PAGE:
The Pattern is quickly becoming the need-to-know app for all of those moonlighting as astrologists. Screenshot via Sarah Jasmine Montgomery The Pattern is quickly becoming the need-to-know app for all of those moonlighting as astrologists. Screenshot via Sarah Jasmine Montgomery The Pattern is quickly becoming the need-to-know app for all of those moonlighting as astrologists. Screenshot via Sarah Jasmine Montgomery

One Twitter user said they were so stressed out by the app, they deleted it all together.

Who made The Pattern app?

If you’re wondering who runs this debilitating pocket soothsayer, join the club.

The Pattern’s privacy policy was last updated May 24, 2017, two days before its debut in the App Store. Per its terms of service, the app was preceded by a website, thepattern.com, and the only form of contact provided by the app is attached to that same site. It’s unclear who runs the app or when The Pattern really started, and attempts by the Daily Dot to contact its creators went unanswered.

Does The Pattern app collect user data?

It’s hard to verify whether or not The Pattern is run by artificial intelligence, given how increasingly apparent it is that users are given very similar personality charts. For example, this person and this person posted the exact same part of their personality charts, and so did this person and this person. This is not to say the personality insights are inaccurate, but they’re no more personalized than a Myers-Briggs type or numerology readings.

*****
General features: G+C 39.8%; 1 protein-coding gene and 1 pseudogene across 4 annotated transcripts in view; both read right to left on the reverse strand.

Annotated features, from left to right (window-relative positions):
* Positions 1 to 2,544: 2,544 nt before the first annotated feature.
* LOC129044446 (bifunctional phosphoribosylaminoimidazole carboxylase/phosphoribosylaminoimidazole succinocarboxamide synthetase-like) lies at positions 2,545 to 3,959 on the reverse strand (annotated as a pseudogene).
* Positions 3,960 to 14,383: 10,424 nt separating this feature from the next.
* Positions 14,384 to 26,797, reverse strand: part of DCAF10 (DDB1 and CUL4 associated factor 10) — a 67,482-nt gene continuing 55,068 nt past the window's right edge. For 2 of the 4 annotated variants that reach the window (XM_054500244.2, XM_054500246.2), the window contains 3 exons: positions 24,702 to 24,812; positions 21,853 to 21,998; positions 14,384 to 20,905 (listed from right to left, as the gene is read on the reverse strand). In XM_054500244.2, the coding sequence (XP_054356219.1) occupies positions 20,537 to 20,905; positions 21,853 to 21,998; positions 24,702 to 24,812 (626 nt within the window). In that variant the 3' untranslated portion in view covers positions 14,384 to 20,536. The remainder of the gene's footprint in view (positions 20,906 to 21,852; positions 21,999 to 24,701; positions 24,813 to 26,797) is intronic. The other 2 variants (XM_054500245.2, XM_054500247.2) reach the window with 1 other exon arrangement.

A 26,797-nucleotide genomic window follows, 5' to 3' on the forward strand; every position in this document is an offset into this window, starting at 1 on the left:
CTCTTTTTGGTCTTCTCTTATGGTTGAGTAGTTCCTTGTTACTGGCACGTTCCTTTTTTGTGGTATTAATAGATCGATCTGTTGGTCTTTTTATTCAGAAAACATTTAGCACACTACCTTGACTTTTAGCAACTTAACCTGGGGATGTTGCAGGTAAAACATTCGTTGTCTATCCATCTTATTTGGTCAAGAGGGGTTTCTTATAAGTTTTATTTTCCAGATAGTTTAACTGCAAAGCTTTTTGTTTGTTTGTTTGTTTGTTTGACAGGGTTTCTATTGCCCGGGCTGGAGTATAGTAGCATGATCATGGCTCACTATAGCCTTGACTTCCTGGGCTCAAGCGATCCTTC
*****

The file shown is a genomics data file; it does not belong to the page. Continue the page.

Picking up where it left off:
It’s important to know that this app is passively and actively collecting data. Like other websites, it uses cookies and says it does so to improve the app’s “service,” which is described as the following: “The Service is designed to create informational readings or profiles about the you or other users, how two users interact, and what is happening to you and other users based on astrological positions.”

The app also withholds the right to share any data it collects with third parties, so if that’s something that makes you uncomfortable, it might be best to opt out.